Diarrhea and swimming don’t mix! Diarrhea is the most common recreational water illness (RWI). Swimmers who are sick with diarrhea—or who have been sick in the last two weeks—risk contaminating pool water with germs.
Diarrheal illnesses are caused by germs such as Crypto (short for Cryptosporidium), Giardia, Shigella, norovirus and E. coli O157:H7. These germs can live from minutes to days in pools, even if the pool is well-maintained. Some germs are very tolerant to chlorine and were not known to cause human disease until recently. Once the pool has been contaminated, all it takes is for someone to swallow a small amount of pool water to become infected.
Crypto has become the leading cause of swimming pool-related outbreaks of diarrheal illness. It can stay alive for days even in well-maintained pools and can cause prolonged diarrhea (for 2-3 weeks). For more information about Crypto and healthy swimming, see the fact sheet below and visit CDC’s Crypto website.
Giardia is another germ that often causes swimming pool-related outbreaks of diarrheal illness. It has a tough outer shell that allows it to survive for up to 45 minutes even in properly chlorinated pools. For more information about Giardia and healthy swimming, see the fact sheet below and visit CDC’s Giardia website.
How is diarrhea spread at recreational water venues?
Infectious diarrhea can contain anywhere from hundreds of millions to one billion germs per bowel movement. Swallowing even a small amount of water that has been contaminated with these germs can make you sick. Tiny amounts of fecal matter are rinsed off all swimmers’ bottoms as they swim through the water. That is why it is so important to stay out of the pool if you are sick with diarrhea, shower before swimming, and avoid swallowing pool water.
At public swimming facilities, continuous filtration and disinfection of water should reduce the risk of spreading germs. However, swimmers may still be exposed to germs during the time it takes for chlorine to kill germs (certain germs take longer to kill than others) or for water to be recycled through filters. Many pool facilities use one filtration system for several pools. This causes water from various pools to mix and potentially spreads germs throughout connected pools in a very short amount of time. This means that a single diarrheal incident from one person could contaminate water throughout a large pool system or waterpark.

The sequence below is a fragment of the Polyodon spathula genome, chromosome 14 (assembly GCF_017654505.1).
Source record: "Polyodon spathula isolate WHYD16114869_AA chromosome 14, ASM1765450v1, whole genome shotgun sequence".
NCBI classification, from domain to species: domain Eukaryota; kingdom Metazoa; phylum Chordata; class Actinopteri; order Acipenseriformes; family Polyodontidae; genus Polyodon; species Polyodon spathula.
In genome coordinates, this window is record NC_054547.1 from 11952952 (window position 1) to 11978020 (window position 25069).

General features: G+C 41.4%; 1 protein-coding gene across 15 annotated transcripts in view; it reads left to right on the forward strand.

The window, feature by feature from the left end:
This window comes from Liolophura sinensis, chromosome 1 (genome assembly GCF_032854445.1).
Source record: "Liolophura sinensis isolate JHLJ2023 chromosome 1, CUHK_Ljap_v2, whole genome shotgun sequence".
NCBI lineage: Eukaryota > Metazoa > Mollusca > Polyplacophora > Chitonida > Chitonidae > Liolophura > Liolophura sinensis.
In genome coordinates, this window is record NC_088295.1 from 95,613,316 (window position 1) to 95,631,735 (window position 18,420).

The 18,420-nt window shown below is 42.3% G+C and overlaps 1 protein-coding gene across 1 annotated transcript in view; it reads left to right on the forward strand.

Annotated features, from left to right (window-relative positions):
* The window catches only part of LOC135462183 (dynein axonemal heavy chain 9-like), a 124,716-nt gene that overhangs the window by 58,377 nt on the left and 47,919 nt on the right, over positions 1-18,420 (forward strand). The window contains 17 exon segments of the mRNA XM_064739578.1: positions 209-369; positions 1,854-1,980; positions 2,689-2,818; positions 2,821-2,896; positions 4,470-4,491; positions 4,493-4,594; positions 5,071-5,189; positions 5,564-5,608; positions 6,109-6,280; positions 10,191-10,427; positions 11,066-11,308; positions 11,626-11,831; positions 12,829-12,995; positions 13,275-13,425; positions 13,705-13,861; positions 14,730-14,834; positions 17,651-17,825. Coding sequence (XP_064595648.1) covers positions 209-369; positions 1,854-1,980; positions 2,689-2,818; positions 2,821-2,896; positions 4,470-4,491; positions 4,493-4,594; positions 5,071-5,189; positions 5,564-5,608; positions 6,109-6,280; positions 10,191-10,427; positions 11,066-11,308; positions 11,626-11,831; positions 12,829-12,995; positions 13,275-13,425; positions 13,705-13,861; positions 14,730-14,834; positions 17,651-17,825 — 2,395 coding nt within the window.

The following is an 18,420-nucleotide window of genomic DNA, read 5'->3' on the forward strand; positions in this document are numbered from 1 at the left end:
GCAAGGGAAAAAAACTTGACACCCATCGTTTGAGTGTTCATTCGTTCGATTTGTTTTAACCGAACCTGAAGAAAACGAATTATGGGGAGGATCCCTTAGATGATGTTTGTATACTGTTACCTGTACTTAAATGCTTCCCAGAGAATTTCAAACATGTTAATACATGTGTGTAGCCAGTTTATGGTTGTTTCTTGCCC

What should I do if I have diarrhea?
To help protect the health of others, do not swim when you have diarrhea. Microscopic amounts of infected fecal matter can contaminate an entire pool or hot tub and make others sick if they swallow the water.
If you have diarrhea, the most important thing you can do is to drink plenty of fluids to prevent dehydration. This is especially important for young children, pregnant women, and persons with weakened immune systems (such as those living with HIV/AIDS, those who have received an organ transplant, or those receiving certain types of chemotherapy).
Seek medical care immediately if you experience any of the following symptoms:
- your diarrhea is bloody
- your diarrhea does not resolve in 5 days
- your diarrhea is accompanied by fever or chills
- you are dehydrated (Signs of dehydration include: dry or “cottony” mouth, cracked lips, dry flushed skin, headache, irritability, not urinating at least four times a day, no tears when crying, not sweating, or confusion)
A health care provider may prescribe medicine to help replace the fluids your body has lost because of the diarrhea. In some cases, over-the-counter medications can slow the diarrhea.
How do I protect myself and my family?
Take action! We all share the water we swim in, so each of us plays an essential role in helping to protect ourselves, our families, and our friends from germs that can cause RWIs.
All swimmers should take the following easy and effective healthy swimming steps:
Keep the pee, poop, sweat, and dirt out of the water!
- Stay out of the water if you have diarrhea.
- Shower before you get in the water.
- Don’t pee or poop in the water.
- Don’t swallow the water.
Every hour—everyone out!
- Take kids on bathroom breaks.
- Check diapers, and change them in a bathroom or diaper-changing area–not poolside–to keep germs away from the pool.
- Reapply sunscreen.
- Drink plenty of fluids.
For more information on how to protect yourself and your family from RWIs, follow all the steps of healthy swimming.